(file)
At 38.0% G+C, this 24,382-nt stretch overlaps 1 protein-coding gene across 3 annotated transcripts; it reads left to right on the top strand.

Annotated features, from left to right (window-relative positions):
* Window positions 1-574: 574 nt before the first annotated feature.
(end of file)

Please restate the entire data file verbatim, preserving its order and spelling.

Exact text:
At 38.0% G+C, this 24,382-nt stretch overlaps 1 protein-coding gene across 3 annotated transcripts; it reads left to right on the top strand.

Annotated features, from left to right (window-relative positions):
* Window positions 1-574: 574 nt before the first annotated feature.